The movie played in Springfield, Missouri at the Broadway Theater on May 16, 1918. Film star and preparedness speaker Burr McIntosh was in the audience. Although he had not planned to speak, McIntosh was so inspired by the film that he addressed the crowd at intermission. Relieved that such a film had been made, he declared "we have been too proud to use propaganda, even in our own country to offset the dangers of the enemy here in our midst---those right among us---wherein lies our greatest danger."
McIntosh's speech was typical of the anti-German rhetoric directed at the Kaiser during the war years. "To show the kaiser in his true colors, to lay bare his real nature and to show in pictures that every American can understand and realize, the machinations of the beast of Berlin, of his council, his army and his navy is the most valuable form of propaganda for America," McIntosh declared. The local newspaper reported, "Broadway never heard of such an ovation as greeted the conclusion of his patriotic speech by an audience that packed the theater and had paid $1 for the privilege of standing." After its showing at the Broadway, the film began a week long run at the Jefferson Theatre on May 19. Demand was so high that it played continuously from 1:30 to 10:30 P.M.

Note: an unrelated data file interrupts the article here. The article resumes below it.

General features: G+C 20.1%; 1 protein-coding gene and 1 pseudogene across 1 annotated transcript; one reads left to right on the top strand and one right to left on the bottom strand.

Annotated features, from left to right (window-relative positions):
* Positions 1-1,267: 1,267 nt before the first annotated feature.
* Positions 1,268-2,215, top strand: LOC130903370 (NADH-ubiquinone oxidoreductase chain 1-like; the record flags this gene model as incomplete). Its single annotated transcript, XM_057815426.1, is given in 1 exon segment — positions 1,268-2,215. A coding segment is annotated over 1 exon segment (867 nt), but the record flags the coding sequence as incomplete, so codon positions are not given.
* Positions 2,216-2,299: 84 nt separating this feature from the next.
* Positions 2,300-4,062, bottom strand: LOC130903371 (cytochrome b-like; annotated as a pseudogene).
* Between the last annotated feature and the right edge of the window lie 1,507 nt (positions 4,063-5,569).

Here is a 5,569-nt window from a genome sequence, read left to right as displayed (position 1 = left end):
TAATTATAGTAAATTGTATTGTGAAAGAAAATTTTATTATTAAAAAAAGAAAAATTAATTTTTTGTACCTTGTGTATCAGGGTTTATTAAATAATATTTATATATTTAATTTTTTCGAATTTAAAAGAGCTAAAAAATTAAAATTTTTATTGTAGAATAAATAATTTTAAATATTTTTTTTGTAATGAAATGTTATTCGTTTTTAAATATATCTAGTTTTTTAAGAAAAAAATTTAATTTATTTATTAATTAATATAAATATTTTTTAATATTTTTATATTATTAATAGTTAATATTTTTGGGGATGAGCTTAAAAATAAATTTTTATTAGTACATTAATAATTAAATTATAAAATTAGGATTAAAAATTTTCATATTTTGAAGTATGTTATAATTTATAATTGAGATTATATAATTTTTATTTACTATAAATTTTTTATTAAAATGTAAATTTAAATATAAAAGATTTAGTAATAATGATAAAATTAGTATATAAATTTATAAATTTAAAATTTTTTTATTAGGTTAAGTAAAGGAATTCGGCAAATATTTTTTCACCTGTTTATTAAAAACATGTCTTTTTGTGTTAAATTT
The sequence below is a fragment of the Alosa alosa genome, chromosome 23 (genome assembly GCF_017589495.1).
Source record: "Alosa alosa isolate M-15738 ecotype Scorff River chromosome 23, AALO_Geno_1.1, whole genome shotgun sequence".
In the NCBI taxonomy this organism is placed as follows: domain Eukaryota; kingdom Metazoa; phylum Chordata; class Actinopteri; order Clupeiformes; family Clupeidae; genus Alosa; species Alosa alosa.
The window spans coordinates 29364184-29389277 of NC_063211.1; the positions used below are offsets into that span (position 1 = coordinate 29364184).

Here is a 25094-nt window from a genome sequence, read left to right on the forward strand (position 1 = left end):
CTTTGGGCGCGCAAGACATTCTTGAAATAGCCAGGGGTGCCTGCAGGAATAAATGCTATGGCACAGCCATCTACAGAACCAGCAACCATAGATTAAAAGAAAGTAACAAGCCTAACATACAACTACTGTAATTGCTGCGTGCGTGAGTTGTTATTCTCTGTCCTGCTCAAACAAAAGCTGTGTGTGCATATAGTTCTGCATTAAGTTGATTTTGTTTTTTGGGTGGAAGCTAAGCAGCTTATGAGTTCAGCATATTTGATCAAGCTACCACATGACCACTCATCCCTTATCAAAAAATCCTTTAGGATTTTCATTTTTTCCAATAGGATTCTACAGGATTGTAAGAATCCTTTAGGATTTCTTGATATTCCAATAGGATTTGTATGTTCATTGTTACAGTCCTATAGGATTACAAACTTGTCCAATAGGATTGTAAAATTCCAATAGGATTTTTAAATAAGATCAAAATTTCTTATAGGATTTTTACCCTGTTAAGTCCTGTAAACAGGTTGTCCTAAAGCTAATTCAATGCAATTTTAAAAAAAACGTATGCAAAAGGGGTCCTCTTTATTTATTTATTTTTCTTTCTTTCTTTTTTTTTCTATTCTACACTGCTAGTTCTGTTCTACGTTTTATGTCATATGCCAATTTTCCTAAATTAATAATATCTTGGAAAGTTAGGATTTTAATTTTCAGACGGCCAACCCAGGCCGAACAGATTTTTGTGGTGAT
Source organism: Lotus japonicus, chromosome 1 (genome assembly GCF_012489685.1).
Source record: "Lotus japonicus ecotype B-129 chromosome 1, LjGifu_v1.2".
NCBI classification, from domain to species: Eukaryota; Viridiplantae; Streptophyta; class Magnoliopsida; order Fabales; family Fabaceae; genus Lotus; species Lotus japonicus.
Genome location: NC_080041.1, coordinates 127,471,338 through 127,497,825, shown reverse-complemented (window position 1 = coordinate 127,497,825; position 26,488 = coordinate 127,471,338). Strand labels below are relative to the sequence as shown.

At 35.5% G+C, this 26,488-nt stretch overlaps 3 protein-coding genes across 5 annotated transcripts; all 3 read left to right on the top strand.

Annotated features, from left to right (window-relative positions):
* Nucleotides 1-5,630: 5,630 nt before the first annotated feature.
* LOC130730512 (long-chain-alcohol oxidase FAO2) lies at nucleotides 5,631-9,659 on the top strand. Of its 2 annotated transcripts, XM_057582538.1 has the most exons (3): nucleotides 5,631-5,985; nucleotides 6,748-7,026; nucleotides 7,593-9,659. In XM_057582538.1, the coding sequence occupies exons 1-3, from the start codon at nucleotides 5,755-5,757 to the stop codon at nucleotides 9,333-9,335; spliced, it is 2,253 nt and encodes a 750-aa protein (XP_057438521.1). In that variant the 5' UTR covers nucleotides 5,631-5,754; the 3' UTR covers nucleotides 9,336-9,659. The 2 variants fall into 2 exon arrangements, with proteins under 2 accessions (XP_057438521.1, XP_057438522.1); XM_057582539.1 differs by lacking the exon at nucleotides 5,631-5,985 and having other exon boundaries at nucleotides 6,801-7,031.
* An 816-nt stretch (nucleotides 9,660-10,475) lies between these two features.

Wilhelm II ascended to the throne in 1888. He was a strong advocate of German nationalism and was widely blamed for starting the war. In reality, the Kaiser was often indecisive and made few contributions to the war effort, although he controlled one of his nation’s most controversial weapons: the U-boat or submarine. Still, he worried this new weapon would end American neutrality and he reluctantly embraced unrestricted submarine warfare in 1917. Wilhelm II became increasingly unpopular at home after the war. He abdicated the throne on November 9, 1919 and fled to the Netherlands where he died in 1941 as Germany was embroiled in the Second World War.
|Rupert Julian as the Kaiser|
Like many stars of the silent era, Julian struggled with the advent of “talkies.” He quit acting but enjoyed only limited success as a director. He is best known for his work on “The Phantom of the Opera” in 1925. Julian died in Hollywood in 1943.
McIntosh appeared in 54 films and owned a movie studio. From 1903-1910 he published a photography magazine, the Burr McIntosh Monthly. He died in Hollywood in 1942.
Regrettably, “The Kaiser, the Beast of Berlin” has not survived. It is one of the American Film Institute’s ten most wanted movies. Do you have this movie? If so, we would be happy to preserve this unique piece of American History.
Amy Witherbee, “WILHEM II,” EBSCO HOST: MasterFILE Premier
Springfield (Mo.) Republican, May 22, 1918, 6, May 17, 1918, 3.